News - Construction News

York flooding scheme requires less road closures

Following the infamous Boxing Day Floods of 2015, the government promised the provision of £45M to the city of York to help protect itself against any such flooding taking place again, with recent investigations revealing that intrusion caused by the works will be less than first anticipated.

Initial plans for the York flooding protection scheme detailed the construction of an eight metre deep wall of concrete piles under Terry Avenue, to prevent water ingress during flooding, with such a process then requiring the closure of Terry Avenue for a period of 18 months.

However, now that the Environment Agency, who are undertaking the project, are considering a more modern method of construction known as grout injection, the necessary closure period of Terry Avenue has reduced drastically to just 12 months as opposed to 18.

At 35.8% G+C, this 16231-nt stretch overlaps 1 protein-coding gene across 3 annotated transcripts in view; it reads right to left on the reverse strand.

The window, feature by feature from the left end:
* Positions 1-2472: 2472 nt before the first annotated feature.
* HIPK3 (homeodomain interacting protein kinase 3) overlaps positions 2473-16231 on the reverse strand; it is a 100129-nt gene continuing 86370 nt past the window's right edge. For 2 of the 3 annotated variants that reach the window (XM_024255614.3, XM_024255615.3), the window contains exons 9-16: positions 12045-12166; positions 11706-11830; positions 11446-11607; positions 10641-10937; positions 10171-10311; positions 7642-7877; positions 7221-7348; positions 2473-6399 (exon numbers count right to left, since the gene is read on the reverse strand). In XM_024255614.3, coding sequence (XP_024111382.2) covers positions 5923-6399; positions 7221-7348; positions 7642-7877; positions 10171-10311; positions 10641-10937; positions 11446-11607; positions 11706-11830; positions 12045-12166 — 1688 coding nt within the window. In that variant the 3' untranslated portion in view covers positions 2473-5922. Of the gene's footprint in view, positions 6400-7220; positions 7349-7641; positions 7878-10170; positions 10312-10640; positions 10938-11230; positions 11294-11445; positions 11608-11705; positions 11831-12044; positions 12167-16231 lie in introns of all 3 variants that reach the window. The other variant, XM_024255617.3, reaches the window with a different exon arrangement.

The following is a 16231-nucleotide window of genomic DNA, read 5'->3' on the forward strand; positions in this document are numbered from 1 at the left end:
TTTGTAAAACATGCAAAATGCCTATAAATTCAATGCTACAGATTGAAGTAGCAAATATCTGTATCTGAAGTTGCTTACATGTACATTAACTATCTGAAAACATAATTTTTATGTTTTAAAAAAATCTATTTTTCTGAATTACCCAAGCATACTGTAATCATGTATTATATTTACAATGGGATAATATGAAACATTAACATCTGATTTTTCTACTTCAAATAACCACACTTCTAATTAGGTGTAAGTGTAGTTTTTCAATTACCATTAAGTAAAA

As a result of the newly proposed grout injection technique, large scale excavation will need to take place along the bank of the River Ouse for preparatory works, resulting in the necessary acquisition of planning permission as well.

The Environment Agency Project Director, Ben Hughes said: “It is great news that a new less invasive solution, and one that takes six months less time, has been found. This will cause significantly less disruption to people than would otherwise have been the case.

“During our investigations in October a number of incidents arose where work had to stop and members of the public needed to be escorted through the active working area.

“This caused significant delay to even these minor works and to ensure Terry Avenue was fully reopened on time we had to impose a 24 hour road closure for vehicles.

“Unfortunately, these issues are out of our control and we can only conclude that it is not viable to safely accommodate the public in these areas during the main works.”

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